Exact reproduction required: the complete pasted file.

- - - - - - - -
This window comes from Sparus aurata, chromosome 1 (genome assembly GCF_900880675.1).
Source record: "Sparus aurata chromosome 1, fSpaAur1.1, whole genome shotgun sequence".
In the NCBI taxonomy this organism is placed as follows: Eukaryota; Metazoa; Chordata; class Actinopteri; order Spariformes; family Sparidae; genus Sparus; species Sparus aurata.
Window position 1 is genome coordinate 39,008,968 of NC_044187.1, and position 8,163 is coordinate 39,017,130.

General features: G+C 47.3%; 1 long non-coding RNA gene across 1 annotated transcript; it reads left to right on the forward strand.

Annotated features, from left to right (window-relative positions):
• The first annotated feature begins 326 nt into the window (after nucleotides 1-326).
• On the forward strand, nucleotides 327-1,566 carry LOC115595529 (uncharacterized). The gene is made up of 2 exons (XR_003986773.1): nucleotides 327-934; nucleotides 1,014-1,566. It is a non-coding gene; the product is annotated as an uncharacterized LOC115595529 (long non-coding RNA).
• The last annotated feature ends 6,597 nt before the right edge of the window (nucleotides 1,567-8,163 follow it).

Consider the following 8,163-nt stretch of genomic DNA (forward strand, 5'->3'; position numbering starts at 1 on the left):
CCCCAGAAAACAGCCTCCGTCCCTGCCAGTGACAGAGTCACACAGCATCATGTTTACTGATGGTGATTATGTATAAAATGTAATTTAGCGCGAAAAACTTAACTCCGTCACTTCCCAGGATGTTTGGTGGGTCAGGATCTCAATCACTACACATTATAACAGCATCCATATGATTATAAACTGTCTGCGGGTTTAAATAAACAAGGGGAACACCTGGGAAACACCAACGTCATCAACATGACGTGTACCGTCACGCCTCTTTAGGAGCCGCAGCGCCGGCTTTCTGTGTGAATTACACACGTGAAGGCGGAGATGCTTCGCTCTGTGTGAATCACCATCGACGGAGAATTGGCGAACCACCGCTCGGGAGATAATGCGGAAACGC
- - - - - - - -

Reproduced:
This window comes from Sparus aurata, chromosome 1 (genome assembly GCF_900880675.1).
Source record: "Sparus aurata chromosome 1, fSpaAur1.1, whole genome shotgun sequence".
In the NCBI taxonomy this organism is placed as follows: Eukaryota; Metazoa; Chordata; class Actinopteri; order Spariformes; family Sparidae; genus Sparus; species Sparus aurata.
Window position 1 is genome coordinate 39,008,968 of NC_044187.1, and position 8,163 is coordinate 39,017,130.

General features: G+C 47.3%; 1 long non-coding RNA gene across 1 annotated transcript; it reads left to right on the forward strand.

Annotated features, from left to right (window-relative positions):
• The first annotated feature begins 326 nt into the window (after nucleotides 1-326).
• On the forward strand, nucleotides 327-1,566 carry LOC115595529 (uncharacterized). The gene is made up of 2 exons (XR_003986773.1): nucleotides 327-934; nucleotides 1,014-1,566. It is a non-coding gene; the product is annotated as an uncharacterized LOC115595529 (long non-coding RNA).
• The last annotated feature ends 6,597 nt before the right edge of the window (nucleotides 1,567-8,163 follow it).

Consider the following 8,163-nt stretch of genomic DNA (forward strand, 5'->3'; position numbering starts at 1 on the left):
CCCCAGAAAACAGCCTCCGTCCCTGCCAGTGACAGAGTCACACAGCATCATGTTTACTGATGGTGATTATGTATAAAATGTAATTTAGCGCGAAAAACTTAACTCCGTCACTTCCCAGGATGTTTGGTGGGTCAGGATCTCAATCACTACACATTATAACAGCATCCATATGATTATAAACTGTCTGCGGGTTTAAATAAACAAGGGGAACACCTGGGAAACACCAACGTCATCAACATGACGTGTACCGTCACGCCTCTTTAGGAGCCGCAGCGCCGGCTTTCTGTGTGAATTACACACGTGAAGGCGGAGATGCTTCGCTCTGTGTGAATCACCATCGACGGAGAATTGGCGAACCACCGCTCGGGAGATAATGCGGAAACGC